Mauritania ranks among the least developed countries in the world with widespread chronic poverty among the nomadic herders, subsistence farmers, and the unemployed urban masses. Poverty is manifested not only in low income but also in limited access to basic services such as safe water, health care, and education. In 1990, it was estimated that 57 percent of the population lived below the poverty line and the country's Gini index (measuring economic equality, with 0 standing for perfect equality and 100 for perfect inequality) was close to 39, lower than the one in the United States but higher than in Europe. With the lowest 10 percent of earners responsible for 0.7 percent of the consumption and the highest 10 percent for 30.4 percent in 1988, Mauritania is still more equal than many of its African neighbors. The inflation rate was 9.8 percent in 1998. The country is heavily dependent on foreign aid and poverty reduction programs while corruption creates some large illicit fortunes. Economic inequality adds to interethnic and intertribal tension to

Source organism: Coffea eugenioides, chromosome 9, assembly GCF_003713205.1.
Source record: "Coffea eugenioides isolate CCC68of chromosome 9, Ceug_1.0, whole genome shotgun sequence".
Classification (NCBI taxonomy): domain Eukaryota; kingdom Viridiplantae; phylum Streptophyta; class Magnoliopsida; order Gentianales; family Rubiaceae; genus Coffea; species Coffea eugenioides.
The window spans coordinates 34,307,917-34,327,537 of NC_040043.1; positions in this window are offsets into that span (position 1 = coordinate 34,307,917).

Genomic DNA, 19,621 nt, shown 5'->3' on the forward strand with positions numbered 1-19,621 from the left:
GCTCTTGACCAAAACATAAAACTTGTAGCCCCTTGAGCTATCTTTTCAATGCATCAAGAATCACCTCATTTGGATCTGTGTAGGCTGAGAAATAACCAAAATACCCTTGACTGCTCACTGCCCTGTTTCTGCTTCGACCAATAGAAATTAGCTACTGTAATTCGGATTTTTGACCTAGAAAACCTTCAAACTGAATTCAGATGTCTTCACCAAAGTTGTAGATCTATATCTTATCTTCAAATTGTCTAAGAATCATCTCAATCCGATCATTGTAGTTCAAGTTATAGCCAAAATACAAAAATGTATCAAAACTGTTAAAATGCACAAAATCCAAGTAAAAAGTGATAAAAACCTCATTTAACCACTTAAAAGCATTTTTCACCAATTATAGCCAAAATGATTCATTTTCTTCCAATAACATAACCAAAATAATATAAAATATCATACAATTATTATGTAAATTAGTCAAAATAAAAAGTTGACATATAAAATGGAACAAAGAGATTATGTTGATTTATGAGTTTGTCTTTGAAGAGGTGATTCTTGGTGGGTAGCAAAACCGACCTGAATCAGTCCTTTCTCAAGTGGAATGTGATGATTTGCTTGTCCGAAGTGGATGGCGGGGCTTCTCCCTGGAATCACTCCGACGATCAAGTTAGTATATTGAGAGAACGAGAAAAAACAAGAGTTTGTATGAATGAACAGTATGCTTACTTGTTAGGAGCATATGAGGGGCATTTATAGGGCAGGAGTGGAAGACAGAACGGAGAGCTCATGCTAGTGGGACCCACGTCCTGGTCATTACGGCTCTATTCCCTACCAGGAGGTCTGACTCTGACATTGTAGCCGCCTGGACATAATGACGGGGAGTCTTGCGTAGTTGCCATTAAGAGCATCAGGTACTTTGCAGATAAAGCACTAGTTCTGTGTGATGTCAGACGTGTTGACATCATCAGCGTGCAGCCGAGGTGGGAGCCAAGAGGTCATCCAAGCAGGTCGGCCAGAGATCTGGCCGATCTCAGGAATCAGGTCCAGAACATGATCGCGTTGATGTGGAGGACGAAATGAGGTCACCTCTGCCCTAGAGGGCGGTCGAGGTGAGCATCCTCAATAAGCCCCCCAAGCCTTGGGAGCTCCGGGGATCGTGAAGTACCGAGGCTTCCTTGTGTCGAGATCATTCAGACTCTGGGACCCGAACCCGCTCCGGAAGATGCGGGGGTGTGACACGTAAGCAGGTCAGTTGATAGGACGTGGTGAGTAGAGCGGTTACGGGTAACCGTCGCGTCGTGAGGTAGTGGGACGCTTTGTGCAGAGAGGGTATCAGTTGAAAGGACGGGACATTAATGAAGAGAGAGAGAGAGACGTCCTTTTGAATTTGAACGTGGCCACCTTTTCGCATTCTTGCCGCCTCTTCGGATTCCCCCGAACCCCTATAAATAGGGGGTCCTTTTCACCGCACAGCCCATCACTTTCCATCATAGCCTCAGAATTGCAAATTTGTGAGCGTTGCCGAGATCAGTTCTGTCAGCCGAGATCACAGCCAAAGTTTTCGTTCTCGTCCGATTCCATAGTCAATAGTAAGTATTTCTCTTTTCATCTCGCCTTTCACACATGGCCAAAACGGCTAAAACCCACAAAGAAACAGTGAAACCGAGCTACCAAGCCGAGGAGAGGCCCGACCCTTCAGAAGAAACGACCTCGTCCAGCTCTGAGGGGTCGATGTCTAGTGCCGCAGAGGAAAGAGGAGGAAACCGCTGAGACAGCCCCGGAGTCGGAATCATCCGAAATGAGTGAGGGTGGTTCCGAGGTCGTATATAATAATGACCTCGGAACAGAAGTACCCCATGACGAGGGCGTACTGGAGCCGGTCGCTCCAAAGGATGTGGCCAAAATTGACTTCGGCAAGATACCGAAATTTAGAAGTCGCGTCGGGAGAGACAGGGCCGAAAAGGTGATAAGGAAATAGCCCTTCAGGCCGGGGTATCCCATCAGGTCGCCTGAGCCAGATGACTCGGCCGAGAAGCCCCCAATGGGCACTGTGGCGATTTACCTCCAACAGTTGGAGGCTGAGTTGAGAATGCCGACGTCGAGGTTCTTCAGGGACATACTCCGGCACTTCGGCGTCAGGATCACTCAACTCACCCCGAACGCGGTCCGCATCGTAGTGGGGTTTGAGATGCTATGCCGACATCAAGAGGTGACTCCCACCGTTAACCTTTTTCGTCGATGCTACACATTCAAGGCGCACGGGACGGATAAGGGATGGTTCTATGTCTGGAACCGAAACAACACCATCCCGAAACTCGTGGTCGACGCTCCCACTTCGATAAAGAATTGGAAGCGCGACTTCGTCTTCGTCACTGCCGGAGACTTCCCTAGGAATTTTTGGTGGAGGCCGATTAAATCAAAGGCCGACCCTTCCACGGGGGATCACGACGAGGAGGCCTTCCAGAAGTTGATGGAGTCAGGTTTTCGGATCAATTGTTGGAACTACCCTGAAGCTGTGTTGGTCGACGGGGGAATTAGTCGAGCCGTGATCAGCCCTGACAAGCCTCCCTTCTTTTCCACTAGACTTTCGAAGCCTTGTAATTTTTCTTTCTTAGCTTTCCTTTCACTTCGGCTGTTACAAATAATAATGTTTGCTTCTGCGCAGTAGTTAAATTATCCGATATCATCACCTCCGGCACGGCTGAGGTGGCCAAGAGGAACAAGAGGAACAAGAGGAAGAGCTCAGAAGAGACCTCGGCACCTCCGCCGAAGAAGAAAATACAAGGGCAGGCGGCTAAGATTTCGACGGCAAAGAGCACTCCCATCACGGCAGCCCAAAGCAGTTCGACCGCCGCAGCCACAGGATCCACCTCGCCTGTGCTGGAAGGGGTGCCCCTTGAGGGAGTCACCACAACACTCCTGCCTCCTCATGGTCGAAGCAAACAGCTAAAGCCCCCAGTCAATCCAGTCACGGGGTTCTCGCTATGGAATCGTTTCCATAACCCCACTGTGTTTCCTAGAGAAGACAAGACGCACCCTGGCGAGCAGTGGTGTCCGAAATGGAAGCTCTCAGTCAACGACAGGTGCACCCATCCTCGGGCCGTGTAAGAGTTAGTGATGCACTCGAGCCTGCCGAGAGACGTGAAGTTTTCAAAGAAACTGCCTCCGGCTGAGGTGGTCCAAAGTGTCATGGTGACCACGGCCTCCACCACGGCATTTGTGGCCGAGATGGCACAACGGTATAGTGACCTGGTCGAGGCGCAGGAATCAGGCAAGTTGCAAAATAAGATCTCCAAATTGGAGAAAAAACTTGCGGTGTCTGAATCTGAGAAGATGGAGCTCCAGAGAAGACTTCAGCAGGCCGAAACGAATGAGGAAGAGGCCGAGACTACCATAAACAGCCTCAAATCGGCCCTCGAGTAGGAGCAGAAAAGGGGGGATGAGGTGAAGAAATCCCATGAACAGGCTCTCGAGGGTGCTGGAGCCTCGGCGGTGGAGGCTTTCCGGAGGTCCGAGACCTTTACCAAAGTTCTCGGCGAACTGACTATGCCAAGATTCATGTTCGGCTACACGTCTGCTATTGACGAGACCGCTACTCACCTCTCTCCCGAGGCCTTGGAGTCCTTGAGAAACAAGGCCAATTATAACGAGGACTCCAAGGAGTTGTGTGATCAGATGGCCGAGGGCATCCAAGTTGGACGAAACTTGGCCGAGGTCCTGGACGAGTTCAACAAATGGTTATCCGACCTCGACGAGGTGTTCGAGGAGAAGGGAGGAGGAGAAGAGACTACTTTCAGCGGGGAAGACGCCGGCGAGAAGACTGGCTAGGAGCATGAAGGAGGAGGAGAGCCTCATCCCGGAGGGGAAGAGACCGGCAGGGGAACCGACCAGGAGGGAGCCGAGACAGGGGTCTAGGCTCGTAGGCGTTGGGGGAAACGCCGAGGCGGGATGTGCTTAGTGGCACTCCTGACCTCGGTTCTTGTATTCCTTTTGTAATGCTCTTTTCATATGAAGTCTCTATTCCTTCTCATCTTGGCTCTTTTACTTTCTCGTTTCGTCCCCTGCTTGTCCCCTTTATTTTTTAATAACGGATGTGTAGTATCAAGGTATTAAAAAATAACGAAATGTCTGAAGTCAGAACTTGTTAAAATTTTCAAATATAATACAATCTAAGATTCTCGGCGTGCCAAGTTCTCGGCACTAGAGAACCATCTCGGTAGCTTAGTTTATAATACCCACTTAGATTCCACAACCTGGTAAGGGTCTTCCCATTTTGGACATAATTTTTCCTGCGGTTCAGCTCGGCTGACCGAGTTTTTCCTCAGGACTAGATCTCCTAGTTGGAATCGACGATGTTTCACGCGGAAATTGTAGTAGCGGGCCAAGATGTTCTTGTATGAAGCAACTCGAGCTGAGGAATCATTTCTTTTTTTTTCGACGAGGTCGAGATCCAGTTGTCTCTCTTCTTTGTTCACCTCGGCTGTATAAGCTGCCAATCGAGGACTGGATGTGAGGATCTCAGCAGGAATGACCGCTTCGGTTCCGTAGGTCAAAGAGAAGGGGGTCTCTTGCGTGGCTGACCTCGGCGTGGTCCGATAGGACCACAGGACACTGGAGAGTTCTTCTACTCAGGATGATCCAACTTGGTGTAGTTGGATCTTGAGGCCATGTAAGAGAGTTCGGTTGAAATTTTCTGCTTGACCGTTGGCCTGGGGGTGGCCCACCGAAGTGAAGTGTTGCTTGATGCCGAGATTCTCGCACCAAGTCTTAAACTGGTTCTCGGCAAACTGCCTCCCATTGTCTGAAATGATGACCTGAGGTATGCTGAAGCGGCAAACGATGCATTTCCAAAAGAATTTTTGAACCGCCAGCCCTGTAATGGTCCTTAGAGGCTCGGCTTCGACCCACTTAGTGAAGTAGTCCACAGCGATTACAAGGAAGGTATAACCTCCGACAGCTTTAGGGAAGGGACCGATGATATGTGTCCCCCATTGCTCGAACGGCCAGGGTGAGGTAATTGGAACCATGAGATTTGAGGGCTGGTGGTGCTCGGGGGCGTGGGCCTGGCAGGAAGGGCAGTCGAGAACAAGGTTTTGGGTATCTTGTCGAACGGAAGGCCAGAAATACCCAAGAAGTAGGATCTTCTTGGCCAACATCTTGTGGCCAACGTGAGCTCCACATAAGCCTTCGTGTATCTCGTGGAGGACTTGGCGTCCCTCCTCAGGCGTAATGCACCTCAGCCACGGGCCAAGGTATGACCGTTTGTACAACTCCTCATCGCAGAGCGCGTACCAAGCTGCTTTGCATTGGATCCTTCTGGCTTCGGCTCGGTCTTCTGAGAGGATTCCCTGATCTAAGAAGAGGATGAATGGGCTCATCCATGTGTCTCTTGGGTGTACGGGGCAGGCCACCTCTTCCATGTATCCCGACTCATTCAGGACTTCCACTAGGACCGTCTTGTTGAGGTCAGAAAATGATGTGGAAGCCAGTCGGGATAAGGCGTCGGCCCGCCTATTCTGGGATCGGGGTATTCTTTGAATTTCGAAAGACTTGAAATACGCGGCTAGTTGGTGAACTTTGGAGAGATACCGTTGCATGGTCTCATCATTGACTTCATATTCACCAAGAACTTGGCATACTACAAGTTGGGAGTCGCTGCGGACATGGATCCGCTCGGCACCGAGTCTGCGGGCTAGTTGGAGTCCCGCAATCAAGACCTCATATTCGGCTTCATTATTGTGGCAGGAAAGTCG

|GDP per Capita (US$)|
|SOURCE: United Nations. Human Development Report 2000; Trends in human development and per capita income.|
|Distribution of Income or Consumption by Percentage Share: Mauritania|
|Survey year: 1995|
|Note: This information refers to expenditure shares by percentiles of the population and is ranked by per capita expenditure.|
|SOURCE: 2000 World Development Indicators [CD-ROM].|
produce a very low level of human development, according to United Nations sources.